Sex offender registration is one of the most burdensome collateral consequences of a Virginia sex crime conviction. As a sex offender, you need to regularly check in with local law enforcement and provide them with a wealth of information, which is then made accessible to the public. It’s not only inconvenient, it is embarrassing and in many cases a significant barrier to obtaining housing and employment. That’s why many are tempted to avoid registering after a sex crime conviction.
If you fall into this category, it is essential to keep in mind there are harsh penalties for failing to register as a sex offender in Virginia or providing authorities with false information. Unfortunately, there is little you can do to change your registration requirements if you’ve been convicted of a sex crime. This is why you need to think carefully before pleading guilty to these offenses. Often, the registration requirement is lifelong, so it may be worthwhile to fight your sex crimes charges now.
Whether you’ve been charged with failure to register or have yet to be convicted, you have options to consider if you’re charged with a sex crime. Call the Virginia sex crimes lawyers with Copenhaver, Ellett & Derrico today at (540) 343-9349 or submit a request online to schedule a free and confidential consultation.
What Are the Sex Offender Registration Requirements in Virginia?
If you’ve been convicted of an offense that requires registration, you have three days after your release to provide the local police or sheriff’s office with your registration information, which includes:
- Your photo
- A DNA sample
- Job information
- Your email address and social media usernames
- Vehicle registration
- Proof of residence and address
Your local law enforcement office will share this information with the Virginia State Police, which manages the state’s sex offenders registry. If you move to a different home within Virginia, get a new job, or change your vehicle, you will have three days to re-register with the law enforcement office (possibly in a new municipality). A change in your social media or email must be reported almost immediately. And if you plan on leaving Virginia, you will need to let the authorities know at least 10 days before your departure.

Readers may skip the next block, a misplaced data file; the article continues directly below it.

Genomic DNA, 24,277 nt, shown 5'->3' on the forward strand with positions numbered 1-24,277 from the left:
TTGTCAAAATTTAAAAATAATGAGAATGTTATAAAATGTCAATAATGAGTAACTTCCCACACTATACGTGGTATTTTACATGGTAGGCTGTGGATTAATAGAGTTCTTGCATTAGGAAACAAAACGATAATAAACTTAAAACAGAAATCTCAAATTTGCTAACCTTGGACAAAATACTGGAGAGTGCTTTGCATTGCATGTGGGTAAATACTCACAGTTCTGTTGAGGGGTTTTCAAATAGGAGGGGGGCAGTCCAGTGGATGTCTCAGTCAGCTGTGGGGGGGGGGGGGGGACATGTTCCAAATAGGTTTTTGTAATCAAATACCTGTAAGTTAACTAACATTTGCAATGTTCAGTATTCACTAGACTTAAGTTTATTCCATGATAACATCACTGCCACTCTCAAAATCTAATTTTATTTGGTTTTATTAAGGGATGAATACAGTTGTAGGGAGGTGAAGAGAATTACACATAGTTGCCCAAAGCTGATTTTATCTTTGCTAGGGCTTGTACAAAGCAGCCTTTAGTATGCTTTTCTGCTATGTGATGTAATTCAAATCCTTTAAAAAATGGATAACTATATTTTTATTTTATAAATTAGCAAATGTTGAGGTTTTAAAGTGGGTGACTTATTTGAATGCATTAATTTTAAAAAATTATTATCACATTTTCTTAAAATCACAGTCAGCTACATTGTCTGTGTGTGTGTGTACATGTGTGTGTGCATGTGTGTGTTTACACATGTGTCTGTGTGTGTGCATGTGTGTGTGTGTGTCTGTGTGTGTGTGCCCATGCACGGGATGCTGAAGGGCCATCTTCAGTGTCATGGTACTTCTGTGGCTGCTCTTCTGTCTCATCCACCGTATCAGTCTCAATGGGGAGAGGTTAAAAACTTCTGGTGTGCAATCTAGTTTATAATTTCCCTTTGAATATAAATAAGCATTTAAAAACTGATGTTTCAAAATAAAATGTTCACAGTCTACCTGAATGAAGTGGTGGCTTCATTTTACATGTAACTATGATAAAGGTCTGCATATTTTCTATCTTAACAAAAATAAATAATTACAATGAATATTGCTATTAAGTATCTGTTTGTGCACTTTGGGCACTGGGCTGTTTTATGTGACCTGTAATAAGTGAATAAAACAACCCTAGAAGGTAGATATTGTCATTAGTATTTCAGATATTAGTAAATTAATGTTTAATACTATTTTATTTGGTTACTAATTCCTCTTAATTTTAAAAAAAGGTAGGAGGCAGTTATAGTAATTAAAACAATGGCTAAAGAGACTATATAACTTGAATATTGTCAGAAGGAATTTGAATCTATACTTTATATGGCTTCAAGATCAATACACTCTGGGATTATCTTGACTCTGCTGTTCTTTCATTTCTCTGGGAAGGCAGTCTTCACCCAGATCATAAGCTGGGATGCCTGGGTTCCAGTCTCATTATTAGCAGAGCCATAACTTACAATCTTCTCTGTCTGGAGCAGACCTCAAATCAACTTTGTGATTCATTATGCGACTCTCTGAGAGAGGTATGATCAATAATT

What Are the Penalties for a Failure to Comply With the Requirements?
Virginia Law calls for stiff penalties for anyone who fails to comply with the state’s sex offender registration requirements. The penalties for providing false information or for failing to register are:
- First offense–The first time you fail to register, you will be charged with a Class 1 misdemeanor, which is punishable by up to 12 months in jail and $2,500 in fines.
- Second offense–The second and any subsequent offenses are treated as a Class 6 felony, which involves a term of imprisonment of one to five years, along with fines of up to $2,500.
- Failure to register after a violent sex crime conviction–If the underlying offense involved violence, your first failure to register will be treated as a Class 6 felony. Subsequent offenses are charged as Class 5 felonies, which are punishable by one to ten years of prison and fines of up to $2,500.
The exact penalties you might receive depend on the circumstances, and how your defense lawyer articulates the facts of the case in your favor. For example, it may be possible to show that your providing of false information was due to a mistake, which may result in a relatively lenient penalty. But if there is evidence that you provided fake information to thwart the authorities’ attempts to track you, the penalties will be closer to the statutory maximums.
Charged with Failure to Register in VA? Call a Roanoke Sex Crime Lawyer Now
At Copenhaver, Ellett & Derrico, we believe that everyone deserves a second chance. If you have been charged with a sex offense or with a failure to register on the sex offender registry, we will vigorously fight for your rights. Our goal is to help every one of our clients to obtain the best resolution possible under their circumstances.